Western Folkways

41c. Life on the Farm

Prairie homestead
This little house on the prairie is constructed of sod walls and a dirt roof. It is one of the few pioneer dwellings still standing in the Badlands today.

A homestead at last! Many eastern families who longed for the opportunity to own and farm a plot of land of their own were able to realize their dreams when Congress passed the Homestead Act in 1862. That landmark piece of legislation provided 160 acres free to any family who lived on the land for five years and made improvements. The same amount could be obtained instantly for the paltry sum of $1.25 per acre.

Combined with the completed transcontinental railroad, it was now possible for an easterner yearning for the open space of the West to make it happen. Unfortunately, the lives they found were fraught with hardship.

Money Problems

There were tremendous economic difficulties associated with Western farm life. First and foremost was overproduction. Because the amount of land under cultivation increased dramatically and new farming techniques produced greater and greater yields, the food market became so flooded with goods that prices fell sharply. While this might be great for the consumer, the farmer had to grow a tremendous amount of food to recoup enough profits to survive the winter.

1924 tractor
Zillmer's Antique Farm Museum
This 1924 Hart Parr model 20-C, is the only running tractor of its kind known to exist.

New machinery and fertilizer was needed to farm on a large scale. Often farmers borrowed money to purchase this equipment, leaving themselves hopelessly in debt when the harvest came. The high tariff forced them to pay higher prices for household goods for their families, while the goods they themselves sold were unprotected.

香蕉成人视频appThe railroads also fleeced the small farmer. Farmers were often charged higher rates to ship their goods a short distance than a manufacturer would pay to transport wares a great distance.

A Harsh and Isolating Environment

香蕉成人视频appThe woes faced by farmers transcended economics. Nature was unkind in many parts of the Great Plains. Blistering summers and cruel winters were commonplace. Frequent drought spells made farming even more difficult. Insect blights raged through some regions, eating further into the farmers' profits.

Farmers lacked political power. Washington was a long way from the Great Plains, and politicians seemed to turn deaf ears to the farmers' cries. Social problems were also prevalent. With each neighbor on 160-acre plots of land, communication was difficult and loneliness was widespread.

Farm life proved monotonous compared with the bustling cities of the East. Although rural families were now able to purchase mail-order products through catalogs such as Sears and Roebuck's and Montgomery Ward, there was simply no comparison with what the Eastern market could provide.

These conditions could not last. Out of this social and economic unrest, farmers began to organize and make demands that would rock the Eastern establishment.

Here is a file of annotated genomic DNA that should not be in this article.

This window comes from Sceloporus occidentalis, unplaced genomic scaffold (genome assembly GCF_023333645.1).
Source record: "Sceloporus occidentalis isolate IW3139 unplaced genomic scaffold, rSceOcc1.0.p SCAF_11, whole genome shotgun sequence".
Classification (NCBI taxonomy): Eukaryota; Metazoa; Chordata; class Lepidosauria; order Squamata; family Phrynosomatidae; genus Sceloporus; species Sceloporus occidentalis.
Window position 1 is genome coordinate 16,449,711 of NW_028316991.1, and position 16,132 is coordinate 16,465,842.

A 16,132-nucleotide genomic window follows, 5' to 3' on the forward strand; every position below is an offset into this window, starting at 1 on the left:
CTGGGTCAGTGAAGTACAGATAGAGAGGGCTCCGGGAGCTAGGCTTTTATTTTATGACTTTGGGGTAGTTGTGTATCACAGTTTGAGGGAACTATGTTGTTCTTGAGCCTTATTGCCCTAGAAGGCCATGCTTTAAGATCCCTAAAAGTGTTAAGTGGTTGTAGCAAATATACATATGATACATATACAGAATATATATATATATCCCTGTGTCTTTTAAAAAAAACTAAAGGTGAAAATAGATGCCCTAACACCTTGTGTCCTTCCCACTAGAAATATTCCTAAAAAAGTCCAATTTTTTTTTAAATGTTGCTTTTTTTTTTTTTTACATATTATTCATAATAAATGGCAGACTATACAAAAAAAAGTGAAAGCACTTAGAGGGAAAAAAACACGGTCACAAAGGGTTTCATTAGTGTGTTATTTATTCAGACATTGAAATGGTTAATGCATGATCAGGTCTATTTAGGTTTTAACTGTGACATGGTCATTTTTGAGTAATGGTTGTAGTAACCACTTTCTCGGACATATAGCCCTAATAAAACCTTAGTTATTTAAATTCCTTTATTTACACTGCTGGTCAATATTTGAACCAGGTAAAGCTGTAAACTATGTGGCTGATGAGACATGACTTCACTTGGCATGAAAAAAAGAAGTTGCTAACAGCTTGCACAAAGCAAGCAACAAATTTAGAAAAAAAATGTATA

On the Web

This illustrated page briefly explains the changes that took place in life on a typical Iowa far between 1850 and 1900. From "Living History Farms" of Urbandale, Iowa.

The Homestead Act opened up opportunities for middleclass and poor women to own property. Adeline Hornbek homesteaded in Colorado and became a very successful rancher/farmer. Her story is told here with images, maps, and brief essays on the Victorian age and on homesteading. From the National Park Service's "Teaching with Historic Places" lesson plans for teachers.

This website is from the National Park Service's national monument to homesteading at Beatrice, Nebraska. You 'll find info and images concerning education, log cabin life and the tall grass prairies.

Focusing mostly on eastern North Dakota, two collections of historic photos from the Library of Congress document the settlement of the Great Plains. See early sod homes, agricultural implements, farming scenes, small town life, social events, and even a look at education on the prairie. Articles on several topics guide you to the pictures.

Orphaned and homeless children in New York and a shortage of labor in the West. Placing the children for adoption in Kansas seemed like a win-win solution. Read here about the oprhan train placements, with a history, timeline, stories of some of the children, and newspaper accounts. Historic photographs, too.

Daniel Freeman was the first homesteader under the Homestead Act of 1862. Here is his story, with links to photographs of him and his homestead in Nebraska.
In the mid-1800s approximately 30,000 homeless children lived on the streets of New York, and over the next 75 years between 150,000 and 200,000 "orphan" children were sent to new homes in the West via the Orphan Trains.
Farming was the major occupation of Americans until the U.S. Census of 1870 showed that it had fallen to only 47.7%.
Sod houses were warm in the winter and cool in the summer, great for humans and all sorts of animal life, too!

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